Parents at a Middle Tennessee elementary school are scared a dangerous spider has invaded their children's school.
Bedford County school officials confirm a teacher was bitten by a brown recluse spider August 23 at Community Elementary School in Unionville.
“We saw this as an incident that was reported. We were taking care of it,” Superintendent Dr. Ray Butrum said. “It got put out that the school was infested and that is not the case.”
According to school officials, the teacher transferred to Community Elementary at the beginning of the school year and was unpacking a box she brought with her.
As she unpacked the box a brown recluse spider bit the teacher. The teacher killed the spider and reported the bit to another teacher.
The teacher and her co-worker emptied out the rest of the box and found two to three other brown recluse spiders. They were then killed.
“Maintenance was here that day and found no spiders lurking around,” Principal Tim Miller said. “Parents are concerned and we are concerned because the teacher was bitten.”
However, parents called Nashville's News 2 to report there are several other spiders in the school and school officials have not taken measures to eradicate the spiders.
“The kids are aware that something like this has happened,” Miller said. “I had two
parents who were concerned I talked to one of those parents this morning, she left here with a better feeling.”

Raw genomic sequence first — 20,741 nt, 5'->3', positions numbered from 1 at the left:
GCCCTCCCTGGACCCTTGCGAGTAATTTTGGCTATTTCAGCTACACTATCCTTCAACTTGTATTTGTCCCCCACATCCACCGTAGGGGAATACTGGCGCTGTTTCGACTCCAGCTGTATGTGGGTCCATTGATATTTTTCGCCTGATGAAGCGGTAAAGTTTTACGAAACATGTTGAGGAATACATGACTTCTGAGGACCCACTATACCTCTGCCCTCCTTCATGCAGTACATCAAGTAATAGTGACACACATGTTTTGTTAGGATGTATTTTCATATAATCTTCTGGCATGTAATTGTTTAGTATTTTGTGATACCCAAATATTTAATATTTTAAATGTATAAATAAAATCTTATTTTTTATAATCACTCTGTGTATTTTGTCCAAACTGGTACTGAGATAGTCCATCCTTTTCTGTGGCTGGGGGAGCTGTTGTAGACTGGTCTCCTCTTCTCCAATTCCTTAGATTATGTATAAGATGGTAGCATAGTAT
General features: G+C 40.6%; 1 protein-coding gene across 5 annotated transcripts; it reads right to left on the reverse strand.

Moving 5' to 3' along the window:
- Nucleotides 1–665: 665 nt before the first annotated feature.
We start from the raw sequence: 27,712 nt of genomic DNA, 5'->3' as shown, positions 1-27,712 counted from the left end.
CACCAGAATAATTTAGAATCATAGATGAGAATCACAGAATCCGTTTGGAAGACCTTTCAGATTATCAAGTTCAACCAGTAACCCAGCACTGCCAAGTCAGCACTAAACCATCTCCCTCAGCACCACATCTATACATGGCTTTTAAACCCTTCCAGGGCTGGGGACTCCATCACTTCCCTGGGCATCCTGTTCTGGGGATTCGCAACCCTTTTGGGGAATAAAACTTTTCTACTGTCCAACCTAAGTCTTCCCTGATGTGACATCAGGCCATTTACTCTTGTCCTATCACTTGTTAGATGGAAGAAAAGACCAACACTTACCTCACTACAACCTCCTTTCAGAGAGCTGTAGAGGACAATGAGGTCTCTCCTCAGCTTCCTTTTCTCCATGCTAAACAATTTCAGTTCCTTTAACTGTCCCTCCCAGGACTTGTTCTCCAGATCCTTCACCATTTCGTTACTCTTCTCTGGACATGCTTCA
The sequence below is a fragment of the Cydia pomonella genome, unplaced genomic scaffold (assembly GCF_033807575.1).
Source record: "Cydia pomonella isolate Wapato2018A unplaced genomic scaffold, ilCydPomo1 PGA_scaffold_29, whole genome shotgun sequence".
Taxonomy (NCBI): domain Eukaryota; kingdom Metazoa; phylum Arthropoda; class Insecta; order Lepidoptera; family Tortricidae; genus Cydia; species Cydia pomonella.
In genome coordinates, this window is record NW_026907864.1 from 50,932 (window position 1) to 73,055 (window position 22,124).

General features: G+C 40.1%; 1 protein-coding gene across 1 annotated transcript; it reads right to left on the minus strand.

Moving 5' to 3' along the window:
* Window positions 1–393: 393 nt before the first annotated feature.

Dr. Butrum told Nashville's News 2 that two years ago Community Elementary did have a problem with large numbers of brown recluses.
Following that infestation the school district implemented a training program for teachers to give them tips on how to keep the insects from nesting in classrooms.
For example, teachers are asked to store items in their classrooms in plastic tubs not cardboard where the insects can nest.
The school is also sprayed yearly by an exterminator and as needed.
In response to the brown recluse bite and the other spiders killed, the school is scheduled to be sprayed next Friday.
It has to happen over the weekend, because no one can enter the building for 24 hours, according to Miller.
In addition to those measures the school puts out traps to catch the insects and monitors them monthly to see if an increase in any specific insect is detected.
“I don't want to put any alarm out there, but I also don't want parents to think we are trying to cover up a problem that we may have,” Dr. Butrum said.
The teacher has since returned to school. There are no reports any students were bitten by a spider.